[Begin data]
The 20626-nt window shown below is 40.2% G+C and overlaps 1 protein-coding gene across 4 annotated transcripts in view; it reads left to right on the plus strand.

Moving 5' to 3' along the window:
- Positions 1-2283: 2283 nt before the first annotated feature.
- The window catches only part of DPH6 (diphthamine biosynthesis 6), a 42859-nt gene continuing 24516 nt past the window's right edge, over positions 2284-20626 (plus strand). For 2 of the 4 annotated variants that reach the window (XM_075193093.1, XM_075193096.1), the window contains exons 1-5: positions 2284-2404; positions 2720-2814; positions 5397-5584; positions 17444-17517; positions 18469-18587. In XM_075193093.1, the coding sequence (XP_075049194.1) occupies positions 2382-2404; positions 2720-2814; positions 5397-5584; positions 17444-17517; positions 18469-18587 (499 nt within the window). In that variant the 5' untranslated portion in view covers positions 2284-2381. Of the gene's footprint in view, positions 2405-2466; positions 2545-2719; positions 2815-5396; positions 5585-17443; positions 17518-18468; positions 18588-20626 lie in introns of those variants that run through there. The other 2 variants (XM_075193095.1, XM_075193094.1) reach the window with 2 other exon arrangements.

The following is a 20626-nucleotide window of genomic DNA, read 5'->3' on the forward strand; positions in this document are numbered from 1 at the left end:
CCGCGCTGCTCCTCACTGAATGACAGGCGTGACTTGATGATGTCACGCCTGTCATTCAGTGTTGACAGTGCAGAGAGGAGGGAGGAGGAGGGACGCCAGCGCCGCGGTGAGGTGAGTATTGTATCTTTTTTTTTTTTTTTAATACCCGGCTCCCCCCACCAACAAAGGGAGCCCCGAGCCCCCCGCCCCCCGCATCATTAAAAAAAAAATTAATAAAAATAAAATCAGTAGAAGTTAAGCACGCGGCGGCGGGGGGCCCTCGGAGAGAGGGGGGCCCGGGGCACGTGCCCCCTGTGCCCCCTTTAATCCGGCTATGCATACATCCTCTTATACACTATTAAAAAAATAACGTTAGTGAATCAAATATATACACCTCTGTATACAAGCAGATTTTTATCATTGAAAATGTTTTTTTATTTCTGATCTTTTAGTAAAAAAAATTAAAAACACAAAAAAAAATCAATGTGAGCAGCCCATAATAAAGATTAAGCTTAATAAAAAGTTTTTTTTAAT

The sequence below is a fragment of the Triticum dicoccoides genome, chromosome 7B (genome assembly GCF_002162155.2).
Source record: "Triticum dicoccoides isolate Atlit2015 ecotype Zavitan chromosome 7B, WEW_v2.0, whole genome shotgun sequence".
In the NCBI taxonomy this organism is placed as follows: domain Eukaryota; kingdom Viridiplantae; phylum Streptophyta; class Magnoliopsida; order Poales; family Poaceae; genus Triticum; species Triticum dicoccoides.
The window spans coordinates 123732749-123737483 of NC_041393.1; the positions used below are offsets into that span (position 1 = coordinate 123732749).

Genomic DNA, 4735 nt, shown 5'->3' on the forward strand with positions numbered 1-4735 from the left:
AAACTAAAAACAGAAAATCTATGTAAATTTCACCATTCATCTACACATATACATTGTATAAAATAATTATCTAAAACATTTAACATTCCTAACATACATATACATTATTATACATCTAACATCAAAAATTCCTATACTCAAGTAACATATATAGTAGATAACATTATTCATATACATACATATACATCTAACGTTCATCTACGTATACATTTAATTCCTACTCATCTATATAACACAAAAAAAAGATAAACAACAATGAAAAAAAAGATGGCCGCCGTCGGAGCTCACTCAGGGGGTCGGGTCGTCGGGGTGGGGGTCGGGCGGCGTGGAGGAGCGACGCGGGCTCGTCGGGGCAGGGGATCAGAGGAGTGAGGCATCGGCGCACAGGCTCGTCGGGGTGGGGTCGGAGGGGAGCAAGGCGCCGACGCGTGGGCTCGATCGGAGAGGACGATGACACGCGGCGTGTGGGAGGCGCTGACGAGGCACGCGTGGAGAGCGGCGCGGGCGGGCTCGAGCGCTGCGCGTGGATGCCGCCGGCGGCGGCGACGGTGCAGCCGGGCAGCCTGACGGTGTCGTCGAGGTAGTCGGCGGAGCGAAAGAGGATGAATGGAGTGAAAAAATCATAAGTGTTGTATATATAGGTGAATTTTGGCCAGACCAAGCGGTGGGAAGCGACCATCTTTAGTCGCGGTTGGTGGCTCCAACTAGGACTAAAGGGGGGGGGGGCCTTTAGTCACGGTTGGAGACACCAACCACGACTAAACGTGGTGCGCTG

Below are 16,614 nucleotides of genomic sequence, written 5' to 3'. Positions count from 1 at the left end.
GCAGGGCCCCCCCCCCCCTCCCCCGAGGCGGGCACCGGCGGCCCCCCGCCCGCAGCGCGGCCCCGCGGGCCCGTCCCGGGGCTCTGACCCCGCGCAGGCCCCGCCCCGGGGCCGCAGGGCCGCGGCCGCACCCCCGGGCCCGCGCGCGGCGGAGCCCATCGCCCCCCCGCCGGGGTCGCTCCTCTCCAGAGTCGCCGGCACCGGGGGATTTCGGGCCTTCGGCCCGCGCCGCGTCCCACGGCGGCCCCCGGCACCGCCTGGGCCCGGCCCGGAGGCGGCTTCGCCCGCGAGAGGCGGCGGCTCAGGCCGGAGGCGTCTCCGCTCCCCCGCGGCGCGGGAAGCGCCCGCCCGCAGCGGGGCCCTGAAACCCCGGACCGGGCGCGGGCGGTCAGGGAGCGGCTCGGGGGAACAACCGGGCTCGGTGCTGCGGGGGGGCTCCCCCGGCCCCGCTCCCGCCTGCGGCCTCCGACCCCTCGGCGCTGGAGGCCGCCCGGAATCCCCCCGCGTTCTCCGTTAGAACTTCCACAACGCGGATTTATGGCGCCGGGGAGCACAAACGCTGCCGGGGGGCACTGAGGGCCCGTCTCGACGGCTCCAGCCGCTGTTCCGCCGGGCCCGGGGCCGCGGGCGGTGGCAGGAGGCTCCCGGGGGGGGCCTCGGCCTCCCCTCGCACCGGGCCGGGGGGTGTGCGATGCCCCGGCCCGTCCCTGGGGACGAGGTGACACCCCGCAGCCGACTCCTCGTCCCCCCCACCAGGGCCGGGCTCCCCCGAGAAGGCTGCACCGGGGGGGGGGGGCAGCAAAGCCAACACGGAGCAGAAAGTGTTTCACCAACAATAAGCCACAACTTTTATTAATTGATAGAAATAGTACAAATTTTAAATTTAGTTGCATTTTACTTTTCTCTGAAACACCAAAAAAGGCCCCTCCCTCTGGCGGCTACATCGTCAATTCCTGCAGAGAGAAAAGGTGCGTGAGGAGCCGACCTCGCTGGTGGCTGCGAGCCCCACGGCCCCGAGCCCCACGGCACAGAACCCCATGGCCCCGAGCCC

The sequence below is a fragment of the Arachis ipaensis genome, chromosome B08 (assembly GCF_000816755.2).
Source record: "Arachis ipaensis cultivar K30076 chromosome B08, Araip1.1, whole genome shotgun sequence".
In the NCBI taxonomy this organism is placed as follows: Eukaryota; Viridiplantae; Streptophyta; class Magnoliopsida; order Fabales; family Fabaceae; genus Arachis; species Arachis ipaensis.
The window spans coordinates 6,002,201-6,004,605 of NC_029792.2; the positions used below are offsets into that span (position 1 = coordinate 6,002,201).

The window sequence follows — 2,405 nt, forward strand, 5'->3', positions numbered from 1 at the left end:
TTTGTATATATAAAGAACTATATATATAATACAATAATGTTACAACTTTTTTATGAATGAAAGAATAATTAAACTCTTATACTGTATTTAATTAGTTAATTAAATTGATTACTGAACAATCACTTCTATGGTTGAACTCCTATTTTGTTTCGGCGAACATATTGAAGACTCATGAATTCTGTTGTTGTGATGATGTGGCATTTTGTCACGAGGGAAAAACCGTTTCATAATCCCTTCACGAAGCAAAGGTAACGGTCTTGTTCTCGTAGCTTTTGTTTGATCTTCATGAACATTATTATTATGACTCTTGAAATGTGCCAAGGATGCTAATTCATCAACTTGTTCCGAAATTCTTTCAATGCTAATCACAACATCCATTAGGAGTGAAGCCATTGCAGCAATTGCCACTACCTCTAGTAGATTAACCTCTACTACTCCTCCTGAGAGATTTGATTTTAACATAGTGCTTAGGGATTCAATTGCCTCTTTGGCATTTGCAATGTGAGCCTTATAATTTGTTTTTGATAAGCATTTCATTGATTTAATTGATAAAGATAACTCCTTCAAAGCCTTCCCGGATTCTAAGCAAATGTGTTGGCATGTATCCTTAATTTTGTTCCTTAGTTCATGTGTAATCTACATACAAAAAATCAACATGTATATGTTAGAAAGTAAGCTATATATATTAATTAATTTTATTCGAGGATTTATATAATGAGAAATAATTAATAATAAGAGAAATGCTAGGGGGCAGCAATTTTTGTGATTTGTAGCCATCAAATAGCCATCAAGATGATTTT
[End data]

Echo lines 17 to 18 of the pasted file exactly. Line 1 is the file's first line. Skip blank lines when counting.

In the NCBI taxonomy this organism is placed as follows: Eukaryota; Viridiplantae; Streptophyta; class Magnoliopsida; order Fabales; family Fabaceae; genus Arachis; species Arachis ipaensis.
The window spans coordinates 6,002,201-6,004,605 of NC_029792.2; the positions used below are offsets into that span (position 1 = coordinate 6,002,201).